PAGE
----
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Natchez Trace Collection, provincial and territorial records, 1759-1813

Manuscript/Manuscript on Film
  • English
  • French
  • Spanish
Austin, Texas : Texas State Library, Records Management Division, c1997
10 microfilm reels ; 35 mm.


Microreproduction of original records at the Center for American History, the University of Texas at Austin, Austin, Texas.

Text in English, French & Spanish.

To access the index & guide to these records see "References."

“Named for the Amerindian trail and United States frontier road that ran between Nashville, Tennessee, and Natchez, Mississippi, the Natchez Trace Collection is a huge reservoir of largely untapped source material that illuminates the history of the lower Mississippi valley during the nineteenth century. The many constituent subcollections, large and small, focus on the states of Mississippi and Louisiana . . .”—P.115, Shearer Davis Bowman, “Inside the Natchez Trace Collection,” ed. Katherine J. Adams and Lewis L. Gould (Baton Rouge, La. : Louisiana State University Press, c1999).

“The Provincial and Territorial Records of Natchez Trace Collection are mainly civil records of the various jurisdictions of colonial Louisiana, Mississippi, and adjacent areas from the middle of the eighteenth century through 1812, the year that Louisiana officially entered the Union as the eighteenth state. During that period Louisiana and part of Mississippi were governed as a colonial province or territory of France, Spain, and finally the westward-expanding United States. As the United States took control of these jurisdictions, both France and Spain removed their administrative records but left most of the civil records pertaining to property and personal matters of the region’s inhabitants. . . . [cont. in next note field]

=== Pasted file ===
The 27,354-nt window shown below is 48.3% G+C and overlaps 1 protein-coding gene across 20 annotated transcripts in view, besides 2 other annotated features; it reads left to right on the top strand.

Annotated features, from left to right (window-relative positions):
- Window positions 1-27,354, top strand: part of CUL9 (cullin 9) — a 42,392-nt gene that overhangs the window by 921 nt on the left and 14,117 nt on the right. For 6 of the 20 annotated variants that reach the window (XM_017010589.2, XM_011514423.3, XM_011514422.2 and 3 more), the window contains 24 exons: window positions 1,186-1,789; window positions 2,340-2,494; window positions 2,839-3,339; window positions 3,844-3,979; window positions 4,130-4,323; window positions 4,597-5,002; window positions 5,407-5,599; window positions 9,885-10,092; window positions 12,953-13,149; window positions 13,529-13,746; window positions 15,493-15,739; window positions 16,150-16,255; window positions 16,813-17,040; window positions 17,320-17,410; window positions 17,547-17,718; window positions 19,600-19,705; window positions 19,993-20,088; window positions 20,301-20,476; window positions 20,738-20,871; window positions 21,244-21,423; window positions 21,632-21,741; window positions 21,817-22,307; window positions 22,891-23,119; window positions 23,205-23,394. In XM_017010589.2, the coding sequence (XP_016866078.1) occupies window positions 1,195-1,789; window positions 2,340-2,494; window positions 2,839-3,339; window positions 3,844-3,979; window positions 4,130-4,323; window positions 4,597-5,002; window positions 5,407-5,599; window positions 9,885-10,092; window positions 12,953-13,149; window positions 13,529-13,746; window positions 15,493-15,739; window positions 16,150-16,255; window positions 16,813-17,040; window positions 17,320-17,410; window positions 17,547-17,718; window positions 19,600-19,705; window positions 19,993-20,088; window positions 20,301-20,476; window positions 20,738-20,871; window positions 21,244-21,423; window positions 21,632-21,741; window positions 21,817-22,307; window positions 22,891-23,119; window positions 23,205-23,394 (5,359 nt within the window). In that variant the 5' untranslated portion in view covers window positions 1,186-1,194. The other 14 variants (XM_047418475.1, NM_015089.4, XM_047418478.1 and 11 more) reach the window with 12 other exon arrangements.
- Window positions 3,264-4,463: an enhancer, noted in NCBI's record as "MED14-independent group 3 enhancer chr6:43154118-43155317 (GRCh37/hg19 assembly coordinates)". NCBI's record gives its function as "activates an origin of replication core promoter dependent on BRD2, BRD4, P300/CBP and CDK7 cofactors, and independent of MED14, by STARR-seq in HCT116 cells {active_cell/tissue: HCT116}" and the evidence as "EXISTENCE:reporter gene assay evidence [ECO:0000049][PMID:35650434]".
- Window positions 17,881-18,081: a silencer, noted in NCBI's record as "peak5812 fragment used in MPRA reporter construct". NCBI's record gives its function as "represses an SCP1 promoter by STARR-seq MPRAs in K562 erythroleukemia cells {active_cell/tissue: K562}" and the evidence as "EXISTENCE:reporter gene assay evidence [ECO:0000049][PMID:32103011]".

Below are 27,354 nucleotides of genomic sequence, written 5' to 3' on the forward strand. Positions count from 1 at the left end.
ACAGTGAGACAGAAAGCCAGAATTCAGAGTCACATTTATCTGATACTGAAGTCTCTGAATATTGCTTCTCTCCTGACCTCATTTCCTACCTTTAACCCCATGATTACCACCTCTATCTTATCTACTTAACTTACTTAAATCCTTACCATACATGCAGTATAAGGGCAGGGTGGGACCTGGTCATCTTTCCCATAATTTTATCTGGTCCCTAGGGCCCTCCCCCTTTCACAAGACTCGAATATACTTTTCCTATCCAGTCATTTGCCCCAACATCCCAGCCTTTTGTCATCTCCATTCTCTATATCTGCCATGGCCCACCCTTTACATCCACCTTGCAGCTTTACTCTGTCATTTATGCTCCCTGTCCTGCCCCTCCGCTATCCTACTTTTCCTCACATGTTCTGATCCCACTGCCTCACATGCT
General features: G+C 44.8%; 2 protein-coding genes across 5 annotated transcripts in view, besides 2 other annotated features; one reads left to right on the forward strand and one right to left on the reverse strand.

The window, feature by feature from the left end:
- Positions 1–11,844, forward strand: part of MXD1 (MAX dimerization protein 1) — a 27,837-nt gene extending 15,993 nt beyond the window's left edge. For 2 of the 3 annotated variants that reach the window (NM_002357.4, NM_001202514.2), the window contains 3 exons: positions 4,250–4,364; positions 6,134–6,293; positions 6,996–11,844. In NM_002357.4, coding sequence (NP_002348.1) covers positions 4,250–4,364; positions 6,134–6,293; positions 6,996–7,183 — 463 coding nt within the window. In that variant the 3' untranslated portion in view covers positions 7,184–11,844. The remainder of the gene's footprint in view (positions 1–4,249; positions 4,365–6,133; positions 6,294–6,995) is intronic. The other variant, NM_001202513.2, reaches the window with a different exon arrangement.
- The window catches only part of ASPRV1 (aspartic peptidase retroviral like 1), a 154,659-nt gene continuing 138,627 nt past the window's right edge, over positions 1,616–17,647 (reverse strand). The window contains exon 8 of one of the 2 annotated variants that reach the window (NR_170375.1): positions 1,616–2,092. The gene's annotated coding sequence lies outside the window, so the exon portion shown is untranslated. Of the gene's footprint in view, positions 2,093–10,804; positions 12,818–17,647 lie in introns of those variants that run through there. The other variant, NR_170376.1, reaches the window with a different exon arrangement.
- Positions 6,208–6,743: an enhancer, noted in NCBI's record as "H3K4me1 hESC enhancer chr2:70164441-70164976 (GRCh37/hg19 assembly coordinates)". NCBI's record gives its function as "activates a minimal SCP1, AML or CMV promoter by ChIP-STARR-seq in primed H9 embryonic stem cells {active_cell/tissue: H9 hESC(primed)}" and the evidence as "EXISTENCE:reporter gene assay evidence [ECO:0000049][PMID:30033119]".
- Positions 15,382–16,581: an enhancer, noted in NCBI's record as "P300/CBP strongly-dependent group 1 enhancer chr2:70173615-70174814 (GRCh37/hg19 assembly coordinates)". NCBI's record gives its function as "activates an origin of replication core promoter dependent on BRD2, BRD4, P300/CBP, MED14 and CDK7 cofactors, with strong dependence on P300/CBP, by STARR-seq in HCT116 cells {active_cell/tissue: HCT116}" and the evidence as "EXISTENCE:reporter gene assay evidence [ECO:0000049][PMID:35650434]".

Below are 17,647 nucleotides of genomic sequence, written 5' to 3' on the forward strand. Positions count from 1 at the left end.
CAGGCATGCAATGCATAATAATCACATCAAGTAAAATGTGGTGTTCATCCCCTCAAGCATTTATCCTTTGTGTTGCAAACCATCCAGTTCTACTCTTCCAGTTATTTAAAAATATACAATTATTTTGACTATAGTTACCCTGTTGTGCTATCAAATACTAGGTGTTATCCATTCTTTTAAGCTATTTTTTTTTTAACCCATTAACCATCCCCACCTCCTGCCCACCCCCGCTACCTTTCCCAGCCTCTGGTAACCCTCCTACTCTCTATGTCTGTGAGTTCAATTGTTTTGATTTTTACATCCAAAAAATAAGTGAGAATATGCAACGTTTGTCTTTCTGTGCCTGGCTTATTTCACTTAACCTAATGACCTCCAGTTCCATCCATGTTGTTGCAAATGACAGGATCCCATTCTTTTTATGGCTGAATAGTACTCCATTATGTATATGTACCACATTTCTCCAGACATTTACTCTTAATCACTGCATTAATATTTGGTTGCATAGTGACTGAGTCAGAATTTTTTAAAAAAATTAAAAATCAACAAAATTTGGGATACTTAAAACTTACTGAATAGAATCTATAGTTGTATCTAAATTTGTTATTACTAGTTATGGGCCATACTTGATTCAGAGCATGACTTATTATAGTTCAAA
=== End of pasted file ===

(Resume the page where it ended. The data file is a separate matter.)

[cont.]“The role of the notary deserves special mention here. In both the French and Spanish regimes, property transfers, contracts, marriages, wills, and other such acts had to be executed, witnessed, and duly registered by a notary in order to qualify as authentic acts. The fact that local commandants, or in some cases local civil notaries, exercised both juridical and notarial functions meant that both types of records often were kept together”—Description at front of 1st film reel.

Includes family history material.

No circulation to family history centers.


Library of Congress Subjects


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